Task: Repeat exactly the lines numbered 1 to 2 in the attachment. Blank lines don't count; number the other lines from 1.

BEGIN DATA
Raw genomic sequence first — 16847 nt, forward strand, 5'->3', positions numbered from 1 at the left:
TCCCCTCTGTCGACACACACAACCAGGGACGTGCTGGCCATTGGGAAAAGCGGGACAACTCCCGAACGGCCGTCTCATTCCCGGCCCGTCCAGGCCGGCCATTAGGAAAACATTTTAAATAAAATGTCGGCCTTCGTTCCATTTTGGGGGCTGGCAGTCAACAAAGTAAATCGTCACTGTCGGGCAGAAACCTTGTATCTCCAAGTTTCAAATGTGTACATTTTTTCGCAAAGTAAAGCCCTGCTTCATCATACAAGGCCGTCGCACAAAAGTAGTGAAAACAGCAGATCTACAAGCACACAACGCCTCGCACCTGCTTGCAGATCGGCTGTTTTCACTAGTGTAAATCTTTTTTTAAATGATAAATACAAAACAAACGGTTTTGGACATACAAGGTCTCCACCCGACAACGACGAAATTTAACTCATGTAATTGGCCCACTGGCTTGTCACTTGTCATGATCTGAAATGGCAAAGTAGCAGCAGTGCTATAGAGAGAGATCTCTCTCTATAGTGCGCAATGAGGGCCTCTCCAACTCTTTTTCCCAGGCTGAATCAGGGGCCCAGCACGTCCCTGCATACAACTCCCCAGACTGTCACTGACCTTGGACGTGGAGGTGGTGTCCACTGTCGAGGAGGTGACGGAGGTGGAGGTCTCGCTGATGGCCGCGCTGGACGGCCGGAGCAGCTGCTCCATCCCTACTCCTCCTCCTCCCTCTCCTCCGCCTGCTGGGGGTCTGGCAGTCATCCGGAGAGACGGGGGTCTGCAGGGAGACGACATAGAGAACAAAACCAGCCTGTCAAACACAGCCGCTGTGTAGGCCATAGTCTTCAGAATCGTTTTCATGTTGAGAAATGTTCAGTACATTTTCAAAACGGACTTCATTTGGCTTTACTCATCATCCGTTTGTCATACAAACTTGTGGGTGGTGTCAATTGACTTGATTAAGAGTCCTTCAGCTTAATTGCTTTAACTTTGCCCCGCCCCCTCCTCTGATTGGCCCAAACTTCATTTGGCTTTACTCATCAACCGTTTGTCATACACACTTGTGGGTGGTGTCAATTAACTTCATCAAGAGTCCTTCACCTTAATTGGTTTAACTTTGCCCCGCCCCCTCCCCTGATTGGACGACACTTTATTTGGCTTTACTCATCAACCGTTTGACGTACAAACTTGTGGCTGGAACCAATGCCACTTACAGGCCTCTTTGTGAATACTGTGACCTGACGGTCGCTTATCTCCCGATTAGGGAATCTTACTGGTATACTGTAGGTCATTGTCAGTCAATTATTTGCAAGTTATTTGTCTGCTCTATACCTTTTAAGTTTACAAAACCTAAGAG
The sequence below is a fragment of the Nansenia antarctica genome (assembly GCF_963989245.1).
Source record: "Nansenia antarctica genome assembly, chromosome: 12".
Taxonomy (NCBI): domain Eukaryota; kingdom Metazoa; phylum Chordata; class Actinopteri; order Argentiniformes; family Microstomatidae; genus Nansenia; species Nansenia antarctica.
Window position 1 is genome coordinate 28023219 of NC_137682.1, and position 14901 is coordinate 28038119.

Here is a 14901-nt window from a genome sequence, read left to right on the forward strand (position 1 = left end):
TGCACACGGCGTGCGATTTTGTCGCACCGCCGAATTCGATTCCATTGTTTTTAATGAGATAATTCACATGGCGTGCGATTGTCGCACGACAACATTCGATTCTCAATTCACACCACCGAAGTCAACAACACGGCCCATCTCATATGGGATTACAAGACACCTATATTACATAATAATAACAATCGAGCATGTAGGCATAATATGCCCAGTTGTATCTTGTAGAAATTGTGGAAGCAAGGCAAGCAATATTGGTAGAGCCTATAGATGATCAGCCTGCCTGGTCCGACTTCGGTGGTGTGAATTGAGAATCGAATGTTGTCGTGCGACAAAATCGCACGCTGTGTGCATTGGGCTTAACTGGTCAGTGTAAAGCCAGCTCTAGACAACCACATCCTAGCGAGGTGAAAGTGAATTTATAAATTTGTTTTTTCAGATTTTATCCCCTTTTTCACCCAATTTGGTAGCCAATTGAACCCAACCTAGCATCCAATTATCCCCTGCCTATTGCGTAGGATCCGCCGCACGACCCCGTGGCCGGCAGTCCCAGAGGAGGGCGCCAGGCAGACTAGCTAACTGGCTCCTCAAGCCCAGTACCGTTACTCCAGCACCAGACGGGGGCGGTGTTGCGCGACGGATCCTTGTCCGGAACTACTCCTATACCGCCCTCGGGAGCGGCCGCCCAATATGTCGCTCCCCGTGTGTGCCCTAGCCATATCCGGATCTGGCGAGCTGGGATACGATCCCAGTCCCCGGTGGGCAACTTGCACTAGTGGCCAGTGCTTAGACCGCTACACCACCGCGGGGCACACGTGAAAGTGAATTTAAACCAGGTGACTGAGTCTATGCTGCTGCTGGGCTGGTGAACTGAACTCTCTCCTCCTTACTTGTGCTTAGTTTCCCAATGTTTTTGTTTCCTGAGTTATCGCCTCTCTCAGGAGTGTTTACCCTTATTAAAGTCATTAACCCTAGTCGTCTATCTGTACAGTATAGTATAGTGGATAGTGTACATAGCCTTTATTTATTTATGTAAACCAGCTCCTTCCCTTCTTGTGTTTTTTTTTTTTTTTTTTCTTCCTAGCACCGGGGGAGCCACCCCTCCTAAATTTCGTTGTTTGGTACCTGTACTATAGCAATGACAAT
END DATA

Raw genomic sequence first — 16847 nt, forward strand, 5'->3', positions numbered from 1 at the left:
TCCCCTCTGTCGACACACACAACCAGGGACGTGCTGGCCATTGGGAAAAGCGGGACAACTCCCGAACGGCCGTCTCATTCCCGGCCCGTCCAGGCCGGCCATTAGGAAAACATTTTAAATAAAATGTCGGCCTTCGTTCCATTTTGGGGGCTGGCAGTCAACAAAGTAAATCGTCACTGTCGGGCAGAAACCTTGTATCTCCAAGTTTCAAATGTGTACATTTTTTCGCAAAGTAAAGCCCTGCTTCATCATACAAGGCCGTCGCACAAAAGTAGTGAAAACAGCAGATCTACAAGCACACAACGCCTCGCACCTGCTTGCAGATCGGCTGTTTTCACTAGTGTAAATCTTTTTTTAAATGATAAATACAAAACAAACGGTTTTGGACATACAAGGTCTCCACCCGACAACGACGAAATTTAACTCATGTAATTGGCCCACTGGCTTGTCACTTGTCATGATCTGAAATGGCAAAGTAGCAGCAGTGCTATAGAGAGAGATCTCTCTCTATAGTGCGCAATGAGGGCCTCTCCAACTCTTTTTCCCAGGCTGAATCAGGGGCCCAGCACGTCCCTGCATACAACTCCCCAGACTGTCACTGACCTTGGACGTGGAGGTGGTGTCCACTGTCGAGGAGGTGACGGAGGTGGAGGTCTCGCTGATGGCCGCGCTGGACGGCCGGAGCAGCTGCTCCATCCCTACTCCTCCTCCTCCCTCTCCTCCGCCTGCTGGGGGTCTGGCAGTCATCCGGAGAGACGGGGGTCTGCAGGGAGACGACATAGAGAACAAAACCAGCCTGTCAAACACAGCCGCTGTGTAGGCCATAGTCTTCAGAATCGTTTTCATGTTGAGAAATGTTCAGTACATTTTCAAAACGGACTTCATTTGGCTTTACTCATCATCCGTTTGTCATACAAACTTGTGGGTGGTGTCAATTGACTTGATTAAGAGTCCTTCAGCTTAATTGCTTTAACTTTGCCCCGCCCCCTCCTCTGATTGGCCCAAACTTCATTTGGCTTTACTCATCAACCGTTTGTCATACACACTTGTGGGTGGTGTCAATTAACTTCATCAAGAGTCCTTCACCTTAATTGGTTTAACTTTGCCCCGCCCCCTCCCCTGATTGGACGACACTTTATTTGGCTTTACTCATCAACCGTTTGACGTACAAACTTGTGGCTGGAACCAATGCCACTTACAGGCCTCTTTGTGAATACTGTGACCTGACGGTCGCTTATCTCCCGATTAGGGAATCTTACTGGTATACTGTAGGTCATTGTCAGTCAATTATTTGCAAGTTATTTGTCTGCTCTATACCTTTTAAGTTTACAAAACCTAAGAG